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Degree Requirements

PhD, Communicative Sciences and Disorders

While there is a general structure to the degree's requirements, your course work will be informed by your interests and background, in consultation with your mentor. Please note: When a range of credits is provided, incoming students with a prior graduate degree will complete the lower number of credits, and students without a prior graduate degree will complete the higher number.

You will take:

  • 12-15 credits of rigorous training in research methodology and statistics, providing the skills to perform independent research.
  • 3 credits of Seminal Readings in Communicative Sciences and Disorders
  • 6 credits of the department's Doctoral Seminar and Research Colloquia (taken for credit half the time)

The remaining 15-24 credits consist of in-depth course work to help solidify your knowledge of your area of interest.

The rest of the degree is structured around the completion of research projects, including the following milestones:

  • Qualifying papers (QPs): Students complete two QPs of the quality expected in peer-reviewed research journals. Each QP investigates a different area of CSD research, and is conducted, written, and orally defended by the student under faculty mentor guidance. We expect that this work will form the basis of conference presentations and journal submissions.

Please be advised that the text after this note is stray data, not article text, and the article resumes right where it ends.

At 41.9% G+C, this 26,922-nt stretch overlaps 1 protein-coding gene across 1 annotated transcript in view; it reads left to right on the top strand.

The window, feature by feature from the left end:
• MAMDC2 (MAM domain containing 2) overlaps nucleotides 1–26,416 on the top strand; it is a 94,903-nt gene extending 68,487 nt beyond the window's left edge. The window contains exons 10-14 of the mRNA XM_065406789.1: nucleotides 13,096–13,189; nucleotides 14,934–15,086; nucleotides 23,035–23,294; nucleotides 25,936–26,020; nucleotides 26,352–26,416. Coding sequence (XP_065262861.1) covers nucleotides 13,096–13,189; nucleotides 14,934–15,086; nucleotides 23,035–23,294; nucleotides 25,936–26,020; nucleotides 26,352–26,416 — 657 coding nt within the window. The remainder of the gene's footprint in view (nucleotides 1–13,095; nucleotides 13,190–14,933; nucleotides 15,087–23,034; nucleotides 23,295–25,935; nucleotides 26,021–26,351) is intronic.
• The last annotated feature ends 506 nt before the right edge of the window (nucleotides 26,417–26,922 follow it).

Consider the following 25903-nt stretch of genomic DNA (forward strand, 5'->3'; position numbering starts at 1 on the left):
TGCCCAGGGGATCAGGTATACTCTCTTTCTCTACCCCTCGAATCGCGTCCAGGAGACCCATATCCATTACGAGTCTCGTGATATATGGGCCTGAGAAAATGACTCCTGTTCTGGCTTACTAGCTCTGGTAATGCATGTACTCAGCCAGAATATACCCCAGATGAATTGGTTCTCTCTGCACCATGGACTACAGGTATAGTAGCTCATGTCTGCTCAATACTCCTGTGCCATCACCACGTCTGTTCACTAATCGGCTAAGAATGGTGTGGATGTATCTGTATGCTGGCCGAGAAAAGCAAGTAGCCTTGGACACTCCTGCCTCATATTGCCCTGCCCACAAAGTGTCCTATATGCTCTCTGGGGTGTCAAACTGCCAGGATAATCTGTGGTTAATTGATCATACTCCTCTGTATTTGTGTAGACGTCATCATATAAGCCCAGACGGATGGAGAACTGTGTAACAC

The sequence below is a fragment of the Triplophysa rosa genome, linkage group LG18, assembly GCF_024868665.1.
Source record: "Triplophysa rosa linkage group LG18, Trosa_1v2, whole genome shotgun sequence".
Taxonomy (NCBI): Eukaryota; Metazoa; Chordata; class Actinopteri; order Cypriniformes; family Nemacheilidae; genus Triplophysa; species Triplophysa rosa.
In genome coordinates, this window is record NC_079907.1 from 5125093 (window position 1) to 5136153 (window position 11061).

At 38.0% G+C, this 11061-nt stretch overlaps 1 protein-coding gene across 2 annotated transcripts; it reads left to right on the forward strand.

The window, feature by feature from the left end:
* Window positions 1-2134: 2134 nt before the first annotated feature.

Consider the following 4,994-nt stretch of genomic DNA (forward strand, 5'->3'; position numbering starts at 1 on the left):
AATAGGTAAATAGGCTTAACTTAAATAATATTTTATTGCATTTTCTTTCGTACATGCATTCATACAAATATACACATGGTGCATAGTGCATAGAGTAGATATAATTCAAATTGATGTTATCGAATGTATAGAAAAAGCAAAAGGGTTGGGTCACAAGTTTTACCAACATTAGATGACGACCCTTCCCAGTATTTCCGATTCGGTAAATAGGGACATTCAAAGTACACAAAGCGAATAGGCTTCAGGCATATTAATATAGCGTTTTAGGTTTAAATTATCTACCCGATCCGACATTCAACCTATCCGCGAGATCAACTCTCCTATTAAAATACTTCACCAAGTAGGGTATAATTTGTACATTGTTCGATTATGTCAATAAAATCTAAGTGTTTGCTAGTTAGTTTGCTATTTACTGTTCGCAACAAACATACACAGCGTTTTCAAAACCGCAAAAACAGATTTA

• Lab rotation: Doctoral students must spend a minimum of one semester in a second lab in order to experience the research process under a different mentor. The student and mentor will agree on the desired outcome of the rotation, potentially including the completion of a QP or other manuscript.
  • Dissertation: In the final years of the degree, you will develop, write, and defend your dissertation proposal and ultimately your dissertation. The dissertation is supervised by a faculty mentor, but reflects your novel ideas and empirical contribution to the field.

Finally students are required to teach one course as primary instructor of record gaining experience to optimally position them as future educators and research mentors.